Here are some things I don’t do when I write: I don’t lie down (because it makes my tummy feel funny). I don’t go to dirty hotels (because that’s gross). I don’t fondle myself (because…just because).
However, some famous creatives rely on exactly these things to get their muses singing. The most interesting thing to me about the list of “Daily Routines of Famous Creatives” (from Farnam Street Blog, in a review of Mason Curry’s Daily Rituals), is the lack of any central theme, any unifying idea around what it takes to get the creative juices flowing. Apparently, it takes all kinds.
Here’s what I do:
I set the alarm on my phone for 5:30am, or two hours earlier than I otherwise would have in order to get to work on time. When it goes off, I dim the screen so it doesn’t burn my eyes, and I check my email. I play a phone game until my brain is working. Bathroom, then head to the home office to write.
I stretch a little if I remember to, because it’s supposed to be good for your circulation and your brain. But who can remember details like that when there’s writing to be done? Mostly I just check my blogs and my social networks, and head straight into my story for an hour. Sometimes I spend the whole time tapping away at the keys, and sometimes I spend half of it with my head on the desk or staring out the window as I try to untangle the next scene. I track my time and my word count in an Excel spreadsheet. It’s gratifying to watch those numbers rise.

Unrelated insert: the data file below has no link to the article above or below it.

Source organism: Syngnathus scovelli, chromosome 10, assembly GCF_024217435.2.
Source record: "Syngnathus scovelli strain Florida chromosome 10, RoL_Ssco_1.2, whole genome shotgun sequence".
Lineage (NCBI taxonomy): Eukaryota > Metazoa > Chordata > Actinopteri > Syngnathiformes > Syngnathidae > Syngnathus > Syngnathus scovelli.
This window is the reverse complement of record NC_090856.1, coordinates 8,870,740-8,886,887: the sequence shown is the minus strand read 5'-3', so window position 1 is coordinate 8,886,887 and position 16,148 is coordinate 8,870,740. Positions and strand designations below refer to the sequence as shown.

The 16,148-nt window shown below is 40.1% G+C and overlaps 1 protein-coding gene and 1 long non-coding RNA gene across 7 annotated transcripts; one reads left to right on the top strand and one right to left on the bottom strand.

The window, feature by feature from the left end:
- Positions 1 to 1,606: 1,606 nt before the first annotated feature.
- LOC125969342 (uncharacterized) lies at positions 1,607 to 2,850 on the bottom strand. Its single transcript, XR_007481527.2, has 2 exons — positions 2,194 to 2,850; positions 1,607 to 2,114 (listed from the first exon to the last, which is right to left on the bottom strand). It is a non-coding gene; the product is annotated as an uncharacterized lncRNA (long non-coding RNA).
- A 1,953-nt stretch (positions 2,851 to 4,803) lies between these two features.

After I write, I walk the dog. A nice brisk walk, around the lake three or four times, and I think about my characters, and the next scene, and how the plot is doing (sometimes it’s better than others). Then I come back and write in this blog, and then it’s time to dress for work. I’m pretty productive: I hit 70,000 words today, not quite two months in to the work. I think this story will top out around 120k before revisions.
But would I be even more productive with a new routine? Maybe I’ll try Rene Descartes’:
“Idleness was essential to good mental work, and he made sure not to overexert himself. After an early lunch, he would take a walk or meet friends for conversation; after supper, he dealt with his correspondence.”
Sounds nice. “Honey, I have to work tonight, so I won’t be able to cook dinner or clean the kitchen. Wouldn’t want to overexert myself. I have essential walks to take and friends to meet. See you later.”
What’s your daily routine? How do you make time for your creative pursuits, and what are the essential things you must do to get your creative juices flowing?